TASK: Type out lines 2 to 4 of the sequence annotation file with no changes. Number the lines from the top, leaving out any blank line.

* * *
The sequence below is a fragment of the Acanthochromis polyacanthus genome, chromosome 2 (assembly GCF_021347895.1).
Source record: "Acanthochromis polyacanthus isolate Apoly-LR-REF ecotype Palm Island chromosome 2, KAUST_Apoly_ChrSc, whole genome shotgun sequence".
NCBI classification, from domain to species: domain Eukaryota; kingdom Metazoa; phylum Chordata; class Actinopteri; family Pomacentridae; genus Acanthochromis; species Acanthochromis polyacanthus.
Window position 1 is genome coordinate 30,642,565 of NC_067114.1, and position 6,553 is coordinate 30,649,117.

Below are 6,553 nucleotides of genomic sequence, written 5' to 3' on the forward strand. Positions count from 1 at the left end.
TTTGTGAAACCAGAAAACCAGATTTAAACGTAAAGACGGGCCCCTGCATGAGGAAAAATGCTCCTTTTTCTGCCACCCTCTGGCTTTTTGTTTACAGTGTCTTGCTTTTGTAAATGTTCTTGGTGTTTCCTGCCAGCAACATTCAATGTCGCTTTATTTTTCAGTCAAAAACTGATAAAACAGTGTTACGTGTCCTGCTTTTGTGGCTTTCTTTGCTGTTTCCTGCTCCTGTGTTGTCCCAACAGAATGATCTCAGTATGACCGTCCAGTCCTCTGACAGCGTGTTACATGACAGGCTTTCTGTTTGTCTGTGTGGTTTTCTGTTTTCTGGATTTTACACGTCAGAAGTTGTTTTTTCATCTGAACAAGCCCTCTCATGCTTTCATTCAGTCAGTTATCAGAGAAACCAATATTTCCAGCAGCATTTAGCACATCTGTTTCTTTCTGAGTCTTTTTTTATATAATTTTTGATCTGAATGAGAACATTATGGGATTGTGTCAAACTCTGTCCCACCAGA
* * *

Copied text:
Source record: "Acanthochromis polyacanthus isolate Apoly-LR-REF ecotype Palm Island chromosome 2, KAUST_Apoly_ChrSc, whole genome shotgun sequence".
NCBI classification, from domain to species: domain Eukaryota; kingdom Metazoa; phylum Chordata; class Actinopteri; family Pomacentridae; genus Acanthochromis; species Acanthochromis polyacanthus.
Window position 1 is genome coordinate 30,642,565 of NC_067114.1, and position 6,553 is coordinate 30,649,117.